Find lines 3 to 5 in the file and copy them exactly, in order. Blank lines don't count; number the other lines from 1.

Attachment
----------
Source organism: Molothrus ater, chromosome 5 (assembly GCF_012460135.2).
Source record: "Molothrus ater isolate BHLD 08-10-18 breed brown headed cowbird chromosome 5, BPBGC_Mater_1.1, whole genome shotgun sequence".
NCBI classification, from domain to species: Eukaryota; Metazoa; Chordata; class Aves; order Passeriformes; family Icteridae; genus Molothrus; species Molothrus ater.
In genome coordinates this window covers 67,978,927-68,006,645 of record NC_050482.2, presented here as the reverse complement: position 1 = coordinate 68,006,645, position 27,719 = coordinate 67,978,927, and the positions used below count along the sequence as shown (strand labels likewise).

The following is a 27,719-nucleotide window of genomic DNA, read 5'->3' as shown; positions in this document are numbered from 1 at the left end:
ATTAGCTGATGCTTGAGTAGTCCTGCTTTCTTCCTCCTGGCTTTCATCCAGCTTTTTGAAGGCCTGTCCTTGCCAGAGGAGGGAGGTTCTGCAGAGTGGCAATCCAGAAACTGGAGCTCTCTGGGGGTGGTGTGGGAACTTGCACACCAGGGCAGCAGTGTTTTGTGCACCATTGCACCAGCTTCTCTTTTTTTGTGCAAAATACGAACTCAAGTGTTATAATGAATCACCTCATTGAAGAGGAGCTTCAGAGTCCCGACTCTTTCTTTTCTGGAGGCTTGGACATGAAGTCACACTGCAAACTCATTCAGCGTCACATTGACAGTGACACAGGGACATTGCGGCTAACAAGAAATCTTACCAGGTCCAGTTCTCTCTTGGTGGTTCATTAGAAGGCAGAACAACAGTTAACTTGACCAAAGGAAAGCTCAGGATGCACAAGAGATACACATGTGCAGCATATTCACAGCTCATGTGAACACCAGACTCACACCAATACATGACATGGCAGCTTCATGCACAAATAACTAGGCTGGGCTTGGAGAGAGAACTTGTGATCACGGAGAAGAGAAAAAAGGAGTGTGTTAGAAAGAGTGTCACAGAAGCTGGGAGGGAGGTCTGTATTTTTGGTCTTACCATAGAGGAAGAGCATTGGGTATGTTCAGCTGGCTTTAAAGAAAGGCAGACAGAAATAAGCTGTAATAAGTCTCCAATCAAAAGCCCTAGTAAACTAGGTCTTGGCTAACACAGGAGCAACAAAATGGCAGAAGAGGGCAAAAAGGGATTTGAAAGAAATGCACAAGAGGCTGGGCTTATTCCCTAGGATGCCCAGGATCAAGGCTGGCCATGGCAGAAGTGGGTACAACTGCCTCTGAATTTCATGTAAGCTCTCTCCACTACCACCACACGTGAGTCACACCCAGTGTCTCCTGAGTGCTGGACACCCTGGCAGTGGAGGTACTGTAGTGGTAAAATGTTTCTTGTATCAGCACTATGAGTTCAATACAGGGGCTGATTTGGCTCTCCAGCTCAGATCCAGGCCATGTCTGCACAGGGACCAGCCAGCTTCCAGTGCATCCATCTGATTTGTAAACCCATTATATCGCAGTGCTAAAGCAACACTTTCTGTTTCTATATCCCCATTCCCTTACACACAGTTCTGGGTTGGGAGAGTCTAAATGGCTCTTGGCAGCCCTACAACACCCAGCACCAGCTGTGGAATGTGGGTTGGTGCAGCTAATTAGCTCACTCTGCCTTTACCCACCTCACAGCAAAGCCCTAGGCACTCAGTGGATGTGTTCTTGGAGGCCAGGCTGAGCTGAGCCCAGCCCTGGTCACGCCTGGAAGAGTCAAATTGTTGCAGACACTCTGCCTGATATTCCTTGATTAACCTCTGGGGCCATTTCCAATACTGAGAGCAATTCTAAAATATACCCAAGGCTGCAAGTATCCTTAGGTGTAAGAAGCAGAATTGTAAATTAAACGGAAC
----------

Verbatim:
NCBI classification, from domain to species: Eukaryota; Metazoa; Chordata; class Aves; order Passeriformes; family Icteridae; genus Molothrus; species Molothrus ater.
In genome coordinates this window covers 67,978,927-68,006,645 of record NC_050482.2, presented here as the reverse complement: position 1 = coordinate 68,006,645, position 27,719 = coordinate 67,978,927, and the positions used below count along the sequence as shown (strand labels likewise).

The following is a 27,719-nucleotide window of genomic DNA, read 5'->3' as shown; positions in this document are numbered from 1 at the left end: